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Ross Female Factory project completed
A $240,000 interpretation and conservation project at the Ross Female Factory has been completed, undertaken jointly by the Tasmanian Wool Centre and the Parks and Wildlife Service, with funding of $240,000 through the Tasmanian Community Fund.
The new interpretation includes a boundary wall for the site and signage around the archaeological remains, as well as displays inside the Staff Quarters, which is the sole standing building at the site.
It gives visitors an insight into how the factory was set-out and operated, and an appreciation of the conditions and lifestyle there.
Conservation works on the Staff Quarters were integral to the project, and included repairs to the roof, internal plasterwork and finishes.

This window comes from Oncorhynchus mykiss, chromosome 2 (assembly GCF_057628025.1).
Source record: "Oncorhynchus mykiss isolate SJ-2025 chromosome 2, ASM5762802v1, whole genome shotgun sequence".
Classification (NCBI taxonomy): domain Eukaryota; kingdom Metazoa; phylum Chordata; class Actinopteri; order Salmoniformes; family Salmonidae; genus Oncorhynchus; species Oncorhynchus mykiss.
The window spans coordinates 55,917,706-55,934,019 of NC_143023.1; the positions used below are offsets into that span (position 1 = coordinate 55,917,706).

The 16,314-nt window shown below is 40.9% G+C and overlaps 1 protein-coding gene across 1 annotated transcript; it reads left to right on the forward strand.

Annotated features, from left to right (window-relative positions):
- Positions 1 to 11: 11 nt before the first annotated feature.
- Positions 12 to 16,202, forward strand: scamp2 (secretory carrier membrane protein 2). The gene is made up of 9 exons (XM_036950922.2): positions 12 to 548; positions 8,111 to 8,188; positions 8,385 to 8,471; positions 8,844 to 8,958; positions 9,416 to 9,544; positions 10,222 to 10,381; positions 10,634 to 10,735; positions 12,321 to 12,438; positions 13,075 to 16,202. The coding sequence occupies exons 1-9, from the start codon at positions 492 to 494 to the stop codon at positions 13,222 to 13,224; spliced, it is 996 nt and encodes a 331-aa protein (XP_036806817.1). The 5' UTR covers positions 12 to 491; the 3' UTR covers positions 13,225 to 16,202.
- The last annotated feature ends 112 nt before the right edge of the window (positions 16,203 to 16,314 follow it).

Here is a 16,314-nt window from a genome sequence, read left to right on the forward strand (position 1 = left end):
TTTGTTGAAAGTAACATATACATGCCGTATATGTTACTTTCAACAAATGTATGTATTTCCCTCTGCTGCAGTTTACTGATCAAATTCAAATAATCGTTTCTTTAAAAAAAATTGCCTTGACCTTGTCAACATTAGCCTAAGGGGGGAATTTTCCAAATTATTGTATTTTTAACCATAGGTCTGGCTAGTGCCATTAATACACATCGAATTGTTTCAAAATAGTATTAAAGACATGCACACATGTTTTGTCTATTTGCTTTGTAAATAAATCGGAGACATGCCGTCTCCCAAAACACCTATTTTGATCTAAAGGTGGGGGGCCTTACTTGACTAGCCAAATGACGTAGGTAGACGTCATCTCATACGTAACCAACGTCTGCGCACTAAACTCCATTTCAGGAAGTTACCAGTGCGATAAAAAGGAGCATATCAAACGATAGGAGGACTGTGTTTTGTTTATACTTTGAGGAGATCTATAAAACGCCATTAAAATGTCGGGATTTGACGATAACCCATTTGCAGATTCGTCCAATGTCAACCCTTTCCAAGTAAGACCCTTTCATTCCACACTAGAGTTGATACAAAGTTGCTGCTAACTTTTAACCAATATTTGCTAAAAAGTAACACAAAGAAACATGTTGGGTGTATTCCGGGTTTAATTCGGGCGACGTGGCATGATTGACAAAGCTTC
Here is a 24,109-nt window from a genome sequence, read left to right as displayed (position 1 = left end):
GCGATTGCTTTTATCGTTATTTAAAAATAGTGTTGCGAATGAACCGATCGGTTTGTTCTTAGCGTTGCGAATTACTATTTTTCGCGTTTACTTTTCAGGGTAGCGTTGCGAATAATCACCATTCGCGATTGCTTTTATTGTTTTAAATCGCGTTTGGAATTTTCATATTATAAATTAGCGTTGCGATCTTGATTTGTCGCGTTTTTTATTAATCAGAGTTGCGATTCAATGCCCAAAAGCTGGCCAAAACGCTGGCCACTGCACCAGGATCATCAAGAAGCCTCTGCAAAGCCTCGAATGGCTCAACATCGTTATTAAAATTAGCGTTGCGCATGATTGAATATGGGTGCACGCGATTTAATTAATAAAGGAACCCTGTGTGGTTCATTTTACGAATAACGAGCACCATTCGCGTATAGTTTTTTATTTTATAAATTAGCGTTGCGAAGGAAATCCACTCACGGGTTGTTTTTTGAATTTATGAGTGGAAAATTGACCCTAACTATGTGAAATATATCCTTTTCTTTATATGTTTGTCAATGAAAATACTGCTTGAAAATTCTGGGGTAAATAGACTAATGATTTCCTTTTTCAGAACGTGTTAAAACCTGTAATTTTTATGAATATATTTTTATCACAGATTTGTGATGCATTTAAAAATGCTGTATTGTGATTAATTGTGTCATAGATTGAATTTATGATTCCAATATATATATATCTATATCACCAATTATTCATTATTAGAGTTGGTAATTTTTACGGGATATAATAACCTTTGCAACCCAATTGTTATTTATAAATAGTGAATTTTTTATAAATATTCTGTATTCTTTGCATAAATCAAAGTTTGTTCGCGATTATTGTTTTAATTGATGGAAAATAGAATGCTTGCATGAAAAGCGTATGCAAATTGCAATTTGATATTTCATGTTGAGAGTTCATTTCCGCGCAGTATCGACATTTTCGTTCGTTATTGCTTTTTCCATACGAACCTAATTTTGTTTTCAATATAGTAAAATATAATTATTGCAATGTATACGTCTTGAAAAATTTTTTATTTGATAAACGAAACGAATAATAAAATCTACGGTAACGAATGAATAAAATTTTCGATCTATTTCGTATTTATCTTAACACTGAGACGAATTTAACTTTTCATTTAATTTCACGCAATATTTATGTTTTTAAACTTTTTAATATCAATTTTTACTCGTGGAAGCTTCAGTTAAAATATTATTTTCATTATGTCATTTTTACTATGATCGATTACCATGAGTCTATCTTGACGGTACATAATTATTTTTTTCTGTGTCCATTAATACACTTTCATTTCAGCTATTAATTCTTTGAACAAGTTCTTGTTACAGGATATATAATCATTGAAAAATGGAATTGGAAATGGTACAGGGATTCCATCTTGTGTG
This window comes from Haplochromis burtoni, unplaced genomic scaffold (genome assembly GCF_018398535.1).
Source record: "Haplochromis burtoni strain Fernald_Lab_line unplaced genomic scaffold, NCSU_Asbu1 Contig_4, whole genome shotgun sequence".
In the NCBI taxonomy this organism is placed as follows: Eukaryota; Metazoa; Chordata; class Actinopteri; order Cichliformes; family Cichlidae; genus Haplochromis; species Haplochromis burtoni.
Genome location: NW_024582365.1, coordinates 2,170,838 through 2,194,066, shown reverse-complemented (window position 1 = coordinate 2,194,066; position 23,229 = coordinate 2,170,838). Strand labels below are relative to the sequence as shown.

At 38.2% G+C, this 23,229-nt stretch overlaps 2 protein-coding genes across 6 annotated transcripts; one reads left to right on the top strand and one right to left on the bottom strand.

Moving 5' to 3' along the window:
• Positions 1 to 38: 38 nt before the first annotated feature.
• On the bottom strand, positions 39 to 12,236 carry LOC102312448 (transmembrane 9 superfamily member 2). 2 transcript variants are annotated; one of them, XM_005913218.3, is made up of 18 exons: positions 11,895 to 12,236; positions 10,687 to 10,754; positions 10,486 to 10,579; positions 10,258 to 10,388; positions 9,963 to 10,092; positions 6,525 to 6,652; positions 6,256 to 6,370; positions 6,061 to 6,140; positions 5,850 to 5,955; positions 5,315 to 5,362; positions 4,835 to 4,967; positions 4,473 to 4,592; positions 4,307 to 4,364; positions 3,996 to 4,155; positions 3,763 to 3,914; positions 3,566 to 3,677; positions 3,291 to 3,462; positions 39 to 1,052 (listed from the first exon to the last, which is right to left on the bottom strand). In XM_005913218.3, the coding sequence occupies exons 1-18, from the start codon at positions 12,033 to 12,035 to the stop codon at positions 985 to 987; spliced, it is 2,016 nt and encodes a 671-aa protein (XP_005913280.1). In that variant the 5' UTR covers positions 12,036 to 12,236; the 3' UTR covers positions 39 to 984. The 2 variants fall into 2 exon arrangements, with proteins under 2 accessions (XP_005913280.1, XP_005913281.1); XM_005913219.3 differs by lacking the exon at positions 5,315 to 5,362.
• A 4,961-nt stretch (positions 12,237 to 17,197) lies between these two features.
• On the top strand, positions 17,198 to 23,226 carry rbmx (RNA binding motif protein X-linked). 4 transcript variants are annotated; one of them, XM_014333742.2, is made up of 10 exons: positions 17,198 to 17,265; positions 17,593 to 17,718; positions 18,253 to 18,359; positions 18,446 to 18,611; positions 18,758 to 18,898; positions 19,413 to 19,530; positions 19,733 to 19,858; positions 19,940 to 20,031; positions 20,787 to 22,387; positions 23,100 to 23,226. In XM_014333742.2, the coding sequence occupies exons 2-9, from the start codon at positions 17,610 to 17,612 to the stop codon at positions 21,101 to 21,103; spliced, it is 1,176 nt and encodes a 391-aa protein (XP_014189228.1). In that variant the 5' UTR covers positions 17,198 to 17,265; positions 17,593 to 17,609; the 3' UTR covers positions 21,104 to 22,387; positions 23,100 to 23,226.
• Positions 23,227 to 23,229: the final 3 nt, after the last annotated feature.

The site was originally used to accommodate male convicts for hire. However, it’s particularly significant for the period between 1847 and 1854, when it was one of only five workhouses, or ‘female factories’ used for female convicts in Tasmania.
The Ross Female Factory is a nationally significant site in the story of female convictism. Of 74,000 convicts transported to Tasmania, about 12,500 were women, most of whom were at some point incarcerated in one of the five ‘factories.
The centre has conducted guided tours of the Ross Female Factory for 22 years, with the support of the local community.
The manager of the Tasmanian Wool Centre, Debra Cadogan-Cowper, said there have been many improvements to the site since the early days.
“Artefacts discovered at the site have added value to the convict women’s story, providing a richer experience for visitors.
“The upgraded interpretation has brought colour and life to the stories of the women and their gaolers,” she said.
The ‘Ross Community and the story of Convictism’ project opens on Wednesday May 23rd, at 10.30am, at the Ross Female Factory, on the corner of Bond and Portugal Streets.